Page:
In addition, the ALJs identified factors that influenced their use of the investigative report, which might have led to allowance of benefits. Specifically, the ALJs identified circumstances that caused the investigative report to conflict with other evidence in the case folder. For example, evidence submitted by medical or vocational experts conflicts with the results of the investigation or the investigative report, which includes interviews with third-parties that ALJs consider as hearsay. When circumstances result in the investigative report conflicting with other evidence, the ALJ should not disregard the results of the investigation. Rather, the ALJ should request the CDI investigator to testify at the hearing to clarify the results of the investigation or request third-parties to testify at the hearing. In addition, the ALJ should request, in writing, from SSA or the DDS that additional evidence be obtained by the CDI unit. In Fiscal Year (FY) 2004, CDI units conducted investigations on 2,231 cases that were denied at the DDS. Based on historical data, we estimate that at least 32 percent of these cases, or about 717, were appealed to OHA. However, during FY 2005 – the time period during which OHA would have made decisions on a large number of the estimated 717 cases – CDI unit investigators were asked to testify at OHA hearings only 23 times and CDI units were asked to provide additional evidence on only 16 cases.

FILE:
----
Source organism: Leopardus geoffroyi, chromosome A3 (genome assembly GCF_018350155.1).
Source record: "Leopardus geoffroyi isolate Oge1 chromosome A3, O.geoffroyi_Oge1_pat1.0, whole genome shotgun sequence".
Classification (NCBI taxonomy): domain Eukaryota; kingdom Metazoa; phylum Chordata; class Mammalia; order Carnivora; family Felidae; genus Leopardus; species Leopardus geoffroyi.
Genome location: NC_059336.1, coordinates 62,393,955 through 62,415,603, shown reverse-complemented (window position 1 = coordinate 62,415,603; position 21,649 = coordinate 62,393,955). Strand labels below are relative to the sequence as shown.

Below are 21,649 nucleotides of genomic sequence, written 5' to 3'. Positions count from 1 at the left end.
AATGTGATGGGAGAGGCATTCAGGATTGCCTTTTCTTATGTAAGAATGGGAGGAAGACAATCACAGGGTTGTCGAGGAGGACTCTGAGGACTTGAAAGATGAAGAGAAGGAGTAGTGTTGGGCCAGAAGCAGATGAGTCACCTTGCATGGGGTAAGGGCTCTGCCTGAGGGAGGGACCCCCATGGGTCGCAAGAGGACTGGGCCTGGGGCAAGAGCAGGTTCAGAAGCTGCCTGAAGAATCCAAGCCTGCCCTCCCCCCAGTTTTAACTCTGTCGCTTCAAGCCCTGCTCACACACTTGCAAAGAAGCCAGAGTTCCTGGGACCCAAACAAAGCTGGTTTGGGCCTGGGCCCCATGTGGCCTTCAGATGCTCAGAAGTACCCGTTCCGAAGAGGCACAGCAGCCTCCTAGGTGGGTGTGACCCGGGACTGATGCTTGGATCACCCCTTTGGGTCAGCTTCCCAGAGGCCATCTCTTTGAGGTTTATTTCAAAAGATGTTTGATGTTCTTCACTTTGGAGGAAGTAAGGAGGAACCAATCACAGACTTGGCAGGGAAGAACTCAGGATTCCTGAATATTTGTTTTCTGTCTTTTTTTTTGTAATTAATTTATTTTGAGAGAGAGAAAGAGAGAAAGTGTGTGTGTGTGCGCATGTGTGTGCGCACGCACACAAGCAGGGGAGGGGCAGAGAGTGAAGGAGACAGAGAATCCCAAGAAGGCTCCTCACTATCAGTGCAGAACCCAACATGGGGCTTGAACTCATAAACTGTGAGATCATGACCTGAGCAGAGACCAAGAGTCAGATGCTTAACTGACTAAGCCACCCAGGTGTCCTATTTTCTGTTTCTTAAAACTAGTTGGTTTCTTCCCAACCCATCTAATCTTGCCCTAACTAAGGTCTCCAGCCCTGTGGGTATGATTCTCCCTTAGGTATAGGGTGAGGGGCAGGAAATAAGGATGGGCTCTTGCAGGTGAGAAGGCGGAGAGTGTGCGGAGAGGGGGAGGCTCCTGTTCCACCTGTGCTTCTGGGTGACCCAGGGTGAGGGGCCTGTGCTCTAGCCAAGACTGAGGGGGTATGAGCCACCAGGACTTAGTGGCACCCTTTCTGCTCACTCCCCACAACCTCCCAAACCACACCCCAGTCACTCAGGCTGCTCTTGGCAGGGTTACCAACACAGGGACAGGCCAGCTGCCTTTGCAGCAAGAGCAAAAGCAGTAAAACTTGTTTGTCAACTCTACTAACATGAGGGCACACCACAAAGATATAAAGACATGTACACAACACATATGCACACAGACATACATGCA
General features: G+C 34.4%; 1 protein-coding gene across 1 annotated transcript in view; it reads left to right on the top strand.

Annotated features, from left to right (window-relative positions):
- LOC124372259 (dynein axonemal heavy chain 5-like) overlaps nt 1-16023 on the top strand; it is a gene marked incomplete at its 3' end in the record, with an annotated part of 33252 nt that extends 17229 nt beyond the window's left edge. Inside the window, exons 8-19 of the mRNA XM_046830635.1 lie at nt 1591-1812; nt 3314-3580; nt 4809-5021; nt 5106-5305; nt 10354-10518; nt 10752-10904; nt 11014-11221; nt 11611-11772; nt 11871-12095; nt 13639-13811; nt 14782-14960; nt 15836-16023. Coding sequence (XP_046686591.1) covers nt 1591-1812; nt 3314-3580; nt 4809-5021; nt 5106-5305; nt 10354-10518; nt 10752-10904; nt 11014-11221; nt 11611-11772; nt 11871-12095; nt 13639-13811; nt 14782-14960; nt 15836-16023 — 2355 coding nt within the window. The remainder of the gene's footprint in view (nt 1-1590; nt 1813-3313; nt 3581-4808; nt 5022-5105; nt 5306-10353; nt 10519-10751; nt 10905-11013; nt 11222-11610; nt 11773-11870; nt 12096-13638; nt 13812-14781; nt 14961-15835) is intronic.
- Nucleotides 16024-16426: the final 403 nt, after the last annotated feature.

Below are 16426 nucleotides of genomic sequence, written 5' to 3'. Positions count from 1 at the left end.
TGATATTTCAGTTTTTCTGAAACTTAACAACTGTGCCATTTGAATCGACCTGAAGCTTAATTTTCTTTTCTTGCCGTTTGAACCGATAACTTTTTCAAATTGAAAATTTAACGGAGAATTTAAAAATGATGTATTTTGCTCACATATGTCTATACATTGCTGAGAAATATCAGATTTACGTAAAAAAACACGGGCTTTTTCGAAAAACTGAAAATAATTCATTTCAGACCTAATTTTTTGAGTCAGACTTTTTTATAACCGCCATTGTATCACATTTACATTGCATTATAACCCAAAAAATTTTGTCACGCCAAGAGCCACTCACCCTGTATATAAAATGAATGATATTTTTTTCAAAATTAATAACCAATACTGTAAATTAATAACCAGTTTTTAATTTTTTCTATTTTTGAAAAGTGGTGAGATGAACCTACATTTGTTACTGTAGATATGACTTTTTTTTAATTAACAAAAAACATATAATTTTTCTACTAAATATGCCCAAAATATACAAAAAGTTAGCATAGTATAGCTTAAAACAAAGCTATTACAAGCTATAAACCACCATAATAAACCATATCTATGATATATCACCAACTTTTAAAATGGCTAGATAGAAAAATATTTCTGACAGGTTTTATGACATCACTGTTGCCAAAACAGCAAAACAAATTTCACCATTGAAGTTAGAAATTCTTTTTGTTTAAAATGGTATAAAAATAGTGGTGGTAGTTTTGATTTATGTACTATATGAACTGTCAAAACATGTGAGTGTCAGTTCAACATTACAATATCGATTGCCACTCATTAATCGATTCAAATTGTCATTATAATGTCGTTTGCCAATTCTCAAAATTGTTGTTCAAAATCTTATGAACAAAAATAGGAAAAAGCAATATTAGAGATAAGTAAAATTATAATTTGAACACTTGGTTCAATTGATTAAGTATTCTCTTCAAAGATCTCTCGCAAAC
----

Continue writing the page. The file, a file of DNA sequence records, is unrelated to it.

Based on our population, OHA allowed 58 percent of the cases where a CDI unit investigation was conducted. However, OHA rarely requested additional information or testimony from the CDI units. Accordingly, we question whether ALJs are exercising their ability to request additional information and secure investigator/third party testimony.
Availability of Videos